By Abdul Mamdani
Early Days and Didars
I was one of the early attendants at 51 Kensington Court Jamatkhana.
Having travelled on a motorcycle through the Middle East, Turkey, Greece, Yugoslavia, Italy and France, I arrived in London in 1953, just a week or so after the coronation of Queen Elizabeth II. The city was still decorated with flags and buntings.
I found the Jamatkhana address in the telephone directory and got myself a bed and breakfast place in Cheniston Gardens, at £1.10.0 a week, just 5 minute walk from the Jamatkhana. A week later I got employed as a ledger clerk at Barkers Deptartment Store on Kensington High Street. The famous store closed for good in 1986 after 135 years!
I attended the Jamatkhana regularly. There were just a few Ismailis in London at that time. Alnoor Kassam was the President of the Ismailia Council for the UK, and we had a very nice, gentle lady, known affectionately as Baby bai Visram, who had been granted the title of Varsiani by Mawlana Shah Sultan Mahomed Shah.
Mawlana Shah Sultan Mahomed Shah and Mata Salamat arrived in London at the end of the third quarter of 1953 and granted us a holy didar at the Kensington Court Jamatkhana. After general didar, a group photo was taken and then Mawla took a seat in a room on the ground floor where families or individuals were allowed to enter and have photos taken with the Imam of the Time. The only other person in the room with the Imam was an English photographer. Eventually, my turn came and I entered the room in my new socks and slipped on the parquet floor, landing in front of the Imam. Mawla smiled, said Khanavadhan to me and asked me to sit on the floor next to him.
Salamieh and a Request from a Devout Ismaili Lady
Mawla inquired where I came from and where I had been. Among places I had been to, I mentioned Salamieh in Syria, and Mawla said, “Oh and did you see all those princes?” I replied that I had met Prince Muhammad Mulheim, Varas Ahmed Mirza and Mustafa Ghaleb, the famous writer. Mawla said, “Kanavadhan, Khanavadhan”.
Now, when in Salamieh, Emir Muhammad Mulheim had taken me to a room in his house where his mother was waiting to see me. I was requested to look at the mother and told that should I be blessed with Mawla’s Didar in Europe, she wanted me to remember her face so she could attain Mawla’s Didar through my eyes. Regrettably, in the Imam’s presence I failed to recall this request. However, Mawla asked me, “And who else did you see?” I was surprised at this question and took a minute or so to think. Then, it came to me and I replied: “Mawla, I saw Prince Muhammad Mulheim’s mother,” and Mawla patted my shoulder and said “Khanavadhan, Khanavadhan”.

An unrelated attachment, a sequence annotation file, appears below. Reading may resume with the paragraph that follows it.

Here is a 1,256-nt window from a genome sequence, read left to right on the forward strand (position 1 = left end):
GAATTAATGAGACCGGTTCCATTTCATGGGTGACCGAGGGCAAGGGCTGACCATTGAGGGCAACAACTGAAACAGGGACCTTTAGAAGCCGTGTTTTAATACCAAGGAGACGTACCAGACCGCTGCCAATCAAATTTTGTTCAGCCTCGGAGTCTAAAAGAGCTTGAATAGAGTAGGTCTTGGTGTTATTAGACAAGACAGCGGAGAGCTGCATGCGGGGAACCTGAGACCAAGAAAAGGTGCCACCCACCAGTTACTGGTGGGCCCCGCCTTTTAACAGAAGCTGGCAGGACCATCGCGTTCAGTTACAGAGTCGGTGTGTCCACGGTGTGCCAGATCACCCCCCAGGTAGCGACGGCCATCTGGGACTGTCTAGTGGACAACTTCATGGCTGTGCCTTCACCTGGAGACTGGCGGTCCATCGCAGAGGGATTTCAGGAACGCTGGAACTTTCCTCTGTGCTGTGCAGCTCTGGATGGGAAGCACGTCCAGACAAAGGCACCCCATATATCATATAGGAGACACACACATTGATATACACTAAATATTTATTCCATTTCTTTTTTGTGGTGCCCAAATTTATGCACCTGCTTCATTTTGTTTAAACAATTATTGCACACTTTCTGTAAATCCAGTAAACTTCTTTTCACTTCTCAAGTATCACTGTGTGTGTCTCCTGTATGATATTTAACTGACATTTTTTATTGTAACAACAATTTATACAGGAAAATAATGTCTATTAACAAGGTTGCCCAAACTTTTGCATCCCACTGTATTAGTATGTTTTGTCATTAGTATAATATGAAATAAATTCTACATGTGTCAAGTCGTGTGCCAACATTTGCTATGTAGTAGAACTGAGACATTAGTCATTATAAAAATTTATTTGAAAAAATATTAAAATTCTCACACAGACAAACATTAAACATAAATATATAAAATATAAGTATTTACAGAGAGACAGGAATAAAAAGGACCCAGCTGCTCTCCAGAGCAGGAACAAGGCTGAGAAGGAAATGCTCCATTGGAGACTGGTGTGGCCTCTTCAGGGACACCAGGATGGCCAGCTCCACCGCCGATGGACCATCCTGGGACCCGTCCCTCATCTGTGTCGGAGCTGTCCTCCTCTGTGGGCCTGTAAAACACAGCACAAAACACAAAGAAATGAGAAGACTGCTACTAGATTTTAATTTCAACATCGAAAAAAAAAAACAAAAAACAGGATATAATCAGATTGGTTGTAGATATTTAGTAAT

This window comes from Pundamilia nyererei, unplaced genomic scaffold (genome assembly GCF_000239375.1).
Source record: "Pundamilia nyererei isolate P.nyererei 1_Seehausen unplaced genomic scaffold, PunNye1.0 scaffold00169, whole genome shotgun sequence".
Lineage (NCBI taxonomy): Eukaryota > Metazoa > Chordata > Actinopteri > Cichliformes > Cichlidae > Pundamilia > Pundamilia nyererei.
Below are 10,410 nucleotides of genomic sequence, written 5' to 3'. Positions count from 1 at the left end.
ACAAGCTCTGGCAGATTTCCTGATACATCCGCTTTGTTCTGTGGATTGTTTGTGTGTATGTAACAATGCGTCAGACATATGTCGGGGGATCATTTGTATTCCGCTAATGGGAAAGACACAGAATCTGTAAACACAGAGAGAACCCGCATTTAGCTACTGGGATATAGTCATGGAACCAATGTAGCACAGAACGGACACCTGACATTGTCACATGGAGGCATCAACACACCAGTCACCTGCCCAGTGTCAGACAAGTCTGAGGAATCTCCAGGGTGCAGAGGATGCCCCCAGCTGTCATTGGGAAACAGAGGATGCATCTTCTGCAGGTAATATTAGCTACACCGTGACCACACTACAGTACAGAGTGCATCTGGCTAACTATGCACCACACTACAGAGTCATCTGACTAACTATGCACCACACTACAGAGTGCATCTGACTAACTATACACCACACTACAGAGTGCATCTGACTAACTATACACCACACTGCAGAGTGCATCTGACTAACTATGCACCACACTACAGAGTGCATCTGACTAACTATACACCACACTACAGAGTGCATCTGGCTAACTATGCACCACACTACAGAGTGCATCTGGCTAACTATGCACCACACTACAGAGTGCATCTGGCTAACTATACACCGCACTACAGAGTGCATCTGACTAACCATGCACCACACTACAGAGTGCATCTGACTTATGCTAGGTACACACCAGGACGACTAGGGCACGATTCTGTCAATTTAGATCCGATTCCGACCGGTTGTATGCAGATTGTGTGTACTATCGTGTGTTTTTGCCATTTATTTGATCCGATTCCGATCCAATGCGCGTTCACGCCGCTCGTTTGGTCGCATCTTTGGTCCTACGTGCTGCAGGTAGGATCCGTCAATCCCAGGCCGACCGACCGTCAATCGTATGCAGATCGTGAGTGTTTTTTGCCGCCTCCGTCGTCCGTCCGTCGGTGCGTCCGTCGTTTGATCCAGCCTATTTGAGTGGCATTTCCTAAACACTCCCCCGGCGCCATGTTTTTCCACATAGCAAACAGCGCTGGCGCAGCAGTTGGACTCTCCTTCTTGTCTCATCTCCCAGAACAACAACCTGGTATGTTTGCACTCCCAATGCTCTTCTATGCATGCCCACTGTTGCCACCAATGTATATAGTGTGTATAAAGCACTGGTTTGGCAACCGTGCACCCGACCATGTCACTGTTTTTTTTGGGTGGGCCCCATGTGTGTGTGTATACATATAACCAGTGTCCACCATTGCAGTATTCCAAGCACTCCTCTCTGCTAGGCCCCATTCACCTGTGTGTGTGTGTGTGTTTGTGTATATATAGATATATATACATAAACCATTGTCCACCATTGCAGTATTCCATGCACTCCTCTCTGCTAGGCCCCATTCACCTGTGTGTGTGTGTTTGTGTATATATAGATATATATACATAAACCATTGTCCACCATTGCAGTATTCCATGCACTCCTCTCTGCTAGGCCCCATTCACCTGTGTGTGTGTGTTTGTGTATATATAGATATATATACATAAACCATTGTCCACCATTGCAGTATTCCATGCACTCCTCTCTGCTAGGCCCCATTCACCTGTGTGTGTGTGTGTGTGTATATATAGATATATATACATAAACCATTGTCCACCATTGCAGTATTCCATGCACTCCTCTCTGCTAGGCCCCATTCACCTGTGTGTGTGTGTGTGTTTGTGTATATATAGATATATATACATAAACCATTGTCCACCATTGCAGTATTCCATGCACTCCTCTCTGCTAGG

The Failing Flashlight
At that time, Mawla told the English photographer to take our picture. The photographer aimed his lens toward us and said, “Your Highness, I am sorry the flash does not work.” Mawla then asked me, what I did, and I replied, “Khudavind, I work at Barkers,” and Mawla said, “Go back to work and come to the Ritz Hotel in the evening and we will have a picture taken.” I said, “Ameen Khudavind,” and came out of the room.
Although I had taken the day off from work, I accepted Mawla’s directive and was on my way to Barkers, but before I got to the corner of the street, Alnoor Kassam came running after me to tell me that I was summoned by the Imam to return. The flash was working again! Upon entering the room again, Mawla invited me to sit on the floor next to him and put his arm on my shoulder and thus we appear in the photograph.
Yakimour and the Begum Aga Khan’s Letter to the Ismaili Council for Tanganyika
In 1955, I went to Le Cannet and was granted holy didar at the Villa Yakymour. After the didar, Mata Salamat invited me to walk with her in the gardens and asked where I came from, where I lived and what I did there. At the end, Mata Salamat inquired if I kept in touch with my family. I confessed that I had not done so for two years. A few years later I learnt that the Begum had sent a letter to the Council in Dar-es-Salaam, Tanzania (then Tanganyika) instructing them to contact my family, and to tell them that she had seen me and that I was in good health. I will always remember Mata Salamat for her kindness.
Date posted: Wednesday, March 28, 2012.
Copyright: Abdul Mamdani. 2012
About the writer: Abdul Mamdani is an 80 year old retired postage stamp dealer. He lived in England and Switzerland from 1953 to 1959 and in North, Central and South America from 1959 to date.
51 Kensington Court, and a Memorable Function Hosted by His Highness the Aga Khan III at London’s Savoy by A. M. Rajput, UK.
1953-1957: Ismailia Social and Residential Club and Jamatkhana at 51 Kensington Court by Ameer Janmohamed, UK.
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